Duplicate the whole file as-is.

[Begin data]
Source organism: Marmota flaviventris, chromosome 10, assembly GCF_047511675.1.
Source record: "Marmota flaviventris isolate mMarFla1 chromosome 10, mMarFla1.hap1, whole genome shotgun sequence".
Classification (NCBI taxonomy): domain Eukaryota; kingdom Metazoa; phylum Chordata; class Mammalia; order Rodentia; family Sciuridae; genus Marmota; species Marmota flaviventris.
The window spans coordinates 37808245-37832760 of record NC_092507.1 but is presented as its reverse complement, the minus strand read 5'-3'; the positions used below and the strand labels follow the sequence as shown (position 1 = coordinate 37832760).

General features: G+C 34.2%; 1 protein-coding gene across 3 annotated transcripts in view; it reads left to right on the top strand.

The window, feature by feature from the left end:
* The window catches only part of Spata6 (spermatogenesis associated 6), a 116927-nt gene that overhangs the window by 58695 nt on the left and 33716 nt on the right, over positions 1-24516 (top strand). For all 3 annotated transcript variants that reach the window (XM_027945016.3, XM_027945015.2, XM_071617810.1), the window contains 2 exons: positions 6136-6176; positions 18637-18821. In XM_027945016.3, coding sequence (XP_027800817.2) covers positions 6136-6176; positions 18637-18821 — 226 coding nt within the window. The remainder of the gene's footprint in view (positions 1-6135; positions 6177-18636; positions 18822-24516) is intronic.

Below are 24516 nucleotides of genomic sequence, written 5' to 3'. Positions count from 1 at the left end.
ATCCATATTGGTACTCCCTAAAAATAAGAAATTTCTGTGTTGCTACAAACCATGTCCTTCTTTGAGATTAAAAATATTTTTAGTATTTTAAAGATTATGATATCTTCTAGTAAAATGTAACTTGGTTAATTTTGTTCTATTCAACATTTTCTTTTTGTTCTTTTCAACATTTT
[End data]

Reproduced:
Source organism: Marmota flaviventris, chromosome 10, assembly GCF_047511675.1.
Source record: "Marmota flaviventris isolate mMarFla1 chromosome 10, mMarFla1.hap1, whole genome shotgun sequence".
Classification (NCBI taxonomy): domain Eukaryota; kingdom Metazoa; phylum Chordata; class Mammalia; order Rodentia; family Sciuridae; genus Marmota; species Marmota flaviventris.
The window spans coordinates 37808245-37832760 of record NC_092507.1 but is presented as its reverse complement, the minus strand read 5'-3'; the positions used below and the strand labels follow the sequence as shown (position 1 = coordinate 37832760).

General features: G+C 34.2%; 1 protein-coding gene across 3 annotated transcripts in view; it reads left to right on the top strand.

The window, feature by feature from the left end:
* The window catches only part of Spata6 (spermatogenesis associated 6), a 116927-nt gene that overhangs the window by 58695 nt on the left and 33716 nt on the right, over positions 1-24516 (top strand). For all 3 annotated transcript variants that reach the window (XM_027945016.3, XM_027945015.2, XM_071617810.1), the window contains 2 exons: positions 6136-6176; positions 18637-18821. In XM_027945016.3, coding sequence (XP_027800817.2) covers positions 6136-6176; positions 18637-18821 — 226 coding nt within the window. The remainder of the gene's footprint in view (positions 1-6135; positions 6177-18636; positions 18822-24516) is intronic.

Below are 24516 nucleotides of genomic sequence, written 5' to 3'. Positions count from 1 at the left end.
ATCCATATTGGTACTCCCTAAAAATAAGAAATTTCTGTGTTGCTACAAACCATGTCCTTCTTTGAGATTAAAAATATTTTTAGTATTTTAAAGATTATGATATCTTCTAGTAAAATGTAACTTGGTTAATTTTGTTCTATTCAACATTTTCTTTTTGTTCTTTTCAACATTTT